In the Stepping Stones interviews Seamus Heaney spoke to Dennis O’Driscoll about the ‘power of a dividing line’: the line of the first ploughed furrow; the laying of a house foundation; the marking out of a football pitch; the place of sanctuary behind the altar rails; the space between graveyard and road. Lines mark out spaces that are ‘utterly empty, utterly a source’.
Lines loop around and through Jo Slade’s most recent poetry collection The Painter’s House. In the poem ‘Twine’, time is the length of twine her father used ‘to set in straight lines a run of lettuce’; now it is a line that ‘draws distance in and out’, connecting poet and father. The parent’s hand in the earth is a conductor, ‘a bridge across forbidden space’ that reaches out to the writer whose hands are weaving together another line in ‘a braid of words’.
The Painter’s House is a memoir collection, stretching back to great-grandfather clock-maker Joseph Wangler: ‘his nimble fingers placing the pins / his musical ear timing the cogs / his eye like a moon in the ocular.’ There is the 1963 scene recalled of the poet’s father, Peter, ‘so beautiful / skating the lake / making a figure of eight’, and that of daughter and fragile mother, ‘her old back bent over / and sometimes the drag was immense – ‘. In ‘Last Journey’, the poet is an observer at the back of a cinema watching those she has loved in life flit across the screen, realizing that she still carries them around: ‘… they weigh me in / but they are blameless as shadows’.
The boundary line that marks the crossover into the artist’s inner space is at the heart of this collection. In the section ‘The Artist’s Room’ (previously published as a chapbook) the writer follows the artist Gwen John through Paris, at the same time pursuing her own artistic impulse: turning inward, becoming ‘so still at the still point’, ‘completeness contained’. In this collection we are led steadily and gracefully across the threshold line, inward into the artist’s house, ‘which is where she sits her easel tilted / to the light and there’s the painting / she makes with a house at its centre / and the nails she feels that hold it together.’
This is my half-dozen list of books from Ireland or by Irish writers that I think would make great Christmas gifts. And not a whiff of misery writing about the rise and fall of the Celtic Tiger or the sorry IMF/ECB bailout.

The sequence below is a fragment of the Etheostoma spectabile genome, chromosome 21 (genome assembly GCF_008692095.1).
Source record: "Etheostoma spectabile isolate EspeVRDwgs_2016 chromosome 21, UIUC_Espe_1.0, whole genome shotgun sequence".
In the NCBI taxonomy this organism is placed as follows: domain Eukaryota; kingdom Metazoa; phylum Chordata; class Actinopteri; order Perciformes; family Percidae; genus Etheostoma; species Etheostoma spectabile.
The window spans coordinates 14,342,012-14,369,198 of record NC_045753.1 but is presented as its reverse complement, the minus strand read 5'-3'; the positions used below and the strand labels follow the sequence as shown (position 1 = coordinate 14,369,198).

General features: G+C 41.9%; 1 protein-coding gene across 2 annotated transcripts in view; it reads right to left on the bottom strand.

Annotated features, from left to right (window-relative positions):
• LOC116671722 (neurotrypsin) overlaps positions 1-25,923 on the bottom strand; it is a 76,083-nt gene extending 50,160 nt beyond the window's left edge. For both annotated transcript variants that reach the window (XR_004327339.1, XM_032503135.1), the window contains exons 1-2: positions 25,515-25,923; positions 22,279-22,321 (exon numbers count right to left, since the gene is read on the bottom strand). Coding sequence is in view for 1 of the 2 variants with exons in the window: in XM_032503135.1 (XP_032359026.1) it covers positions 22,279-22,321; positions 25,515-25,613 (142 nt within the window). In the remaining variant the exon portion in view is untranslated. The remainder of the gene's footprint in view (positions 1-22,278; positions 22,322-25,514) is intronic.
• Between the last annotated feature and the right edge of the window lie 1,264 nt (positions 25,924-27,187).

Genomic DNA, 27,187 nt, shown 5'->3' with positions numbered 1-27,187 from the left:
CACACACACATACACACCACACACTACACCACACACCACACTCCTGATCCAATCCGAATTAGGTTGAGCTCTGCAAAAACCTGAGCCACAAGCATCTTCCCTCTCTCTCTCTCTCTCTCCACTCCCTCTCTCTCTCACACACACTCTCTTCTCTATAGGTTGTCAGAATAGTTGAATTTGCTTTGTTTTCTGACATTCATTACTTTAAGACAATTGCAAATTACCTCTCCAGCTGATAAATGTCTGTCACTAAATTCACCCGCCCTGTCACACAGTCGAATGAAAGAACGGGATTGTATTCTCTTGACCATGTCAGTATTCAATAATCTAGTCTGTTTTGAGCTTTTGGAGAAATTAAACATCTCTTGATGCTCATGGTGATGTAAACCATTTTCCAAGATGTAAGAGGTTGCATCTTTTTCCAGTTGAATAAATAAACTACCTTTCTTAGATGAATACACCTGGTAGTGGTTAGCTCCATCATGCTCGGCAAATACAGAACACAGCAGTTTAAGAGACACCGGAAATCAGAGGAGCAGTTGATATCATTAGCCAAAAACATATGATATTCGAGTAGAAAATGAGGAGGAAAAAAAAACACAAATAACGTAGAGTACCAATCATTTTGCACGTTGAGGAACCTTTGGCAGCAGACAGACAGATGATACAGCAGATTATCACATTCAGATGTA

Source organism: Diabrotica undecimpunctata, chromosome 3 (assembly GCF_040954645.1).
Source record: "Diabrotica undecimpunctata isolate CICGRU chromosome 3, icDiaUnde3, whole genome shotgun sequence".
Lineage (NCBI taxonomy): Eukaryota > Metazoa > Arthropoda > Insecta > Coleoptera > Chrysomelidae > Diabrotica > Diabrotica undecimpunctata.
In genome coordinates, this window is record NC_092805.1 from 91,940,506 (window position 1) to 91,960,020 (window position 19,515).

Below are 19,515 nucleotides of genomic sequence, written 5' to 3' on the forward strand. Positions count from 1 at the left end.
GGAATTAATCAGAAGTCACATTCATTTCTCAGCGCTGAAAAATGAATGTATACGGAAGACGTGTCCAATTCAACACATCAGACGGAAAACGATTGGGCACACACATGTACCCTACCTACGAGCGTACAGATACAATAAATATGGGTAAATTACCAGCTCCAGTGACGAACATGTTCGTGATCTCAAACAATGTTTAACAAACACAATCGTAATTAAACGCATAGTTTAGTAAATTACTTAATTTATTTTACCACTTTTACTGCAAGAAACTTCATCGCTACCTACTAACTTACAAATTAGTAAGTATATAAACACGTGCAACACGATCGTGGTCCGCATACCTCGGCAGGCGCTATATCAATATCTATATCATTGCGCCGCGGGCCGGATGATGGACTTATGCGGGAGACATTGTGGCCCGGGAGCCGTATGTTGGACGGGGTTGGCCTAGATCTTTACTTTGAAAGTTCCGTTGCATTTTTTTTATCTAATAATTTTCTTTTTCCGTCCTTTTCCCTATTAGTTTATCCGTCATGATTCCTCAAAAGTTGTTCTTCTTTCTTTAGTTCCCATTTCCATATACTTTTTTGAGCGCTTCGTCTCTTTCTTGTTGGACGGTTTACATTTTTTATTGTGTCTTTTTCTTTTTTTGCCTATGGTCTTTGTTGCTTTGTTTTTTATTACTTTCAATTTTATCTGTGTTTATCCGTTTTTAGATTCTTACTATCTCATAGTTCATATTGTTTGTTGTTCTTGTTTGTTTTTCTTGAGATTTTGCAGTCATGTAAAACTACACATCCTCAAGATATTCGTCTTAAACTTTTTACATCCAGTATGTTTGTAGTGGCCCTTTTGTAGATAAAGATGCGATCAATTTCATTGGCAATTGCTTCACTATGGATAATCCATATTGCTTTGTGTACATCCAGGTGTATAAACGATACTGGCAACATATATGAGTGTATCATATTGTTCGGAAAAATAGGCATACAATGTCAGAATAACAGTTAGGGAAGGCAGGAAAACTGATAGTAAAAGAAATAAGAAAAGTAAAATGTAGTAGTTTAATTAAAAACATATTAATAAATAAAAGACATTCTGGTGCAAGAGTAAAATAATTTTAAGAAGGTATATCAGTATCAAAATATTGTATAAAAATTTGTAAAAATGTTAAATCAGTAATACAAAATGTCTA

Emma Donoghue’s Room was my book of the year before it won the Hughes & Hughes Irish Novel of the Year prize. Asked at the awards ceremony why she thought the book had such an impact Emma said, ‘I think it touches on the universal theme of a young person discovering there’s more to life their own little world.’ That little world of Jack and Ma incarcerated in a room is richly imagined and conveyed with humour and freshness through the voice of the child narrator.
I was at the launch of Seamus Heaney’s Human Chain at the Abbey Theatre in September where the poet roamed over and back between old poems and new. This is his twelfth collection. John Banville said: ‘Human Chain marks many deaths but all the markings are a celebration of what was lived.’
The Granta Book of the Irish Short Story is edited by Anne Enright. How on earth did she make her selection from a century of Irish short story writing? ‘I wanted to put together a book that was varied and good to read, with a strong eye to the contemporary,’ she said. It is a delight to have O Faolain and O’Connor, Mary Lavin and Maeve Brennan, Kevin Barry, Claire Keegan and many others in one volume.
A legendary Irish text-book has been reprinted. Soundings, a poetry anthology edited by Gus Martin will evoke mixed emotions if you sat your Leaving Cert between 1969 and 2000. Joseph O’Connor describes it well: ‘Amid the ink-stains of our adolescence, the shocking sweetness of first kisses, the pimples and growth-spurts and uncertainties and aches, it saw to it that poetry would find a way of seeding itself.’
The Thank You Book is edited by Roisin Ingle and is a fund-raising initiative of the Irish Hospice Foundation. The book will be largely written by you as you fill the pages with your gratitude lists in these dismal times.
There’s a personal bias in my last selection, Michael Viney’s Wild Mayo. It is my native county but the places are familiar to many through Michael’s weekly column in the Irish Times. Described as ‘a poem to a place’, it captures a county’s natural history and evokes a wild landscape of peatlands and islands and rocky shores illustrated with sumptuous photos.
(If you are looking for other Irish book ideas, Publishing Ireland have a list of 25 to choose from here.)
Any suggestions? Of Irish books as Christmas gifts? Would love to hear.
The inaugural World Book Night will take place on Saturday, 5 March 2011, two days after World Book Day.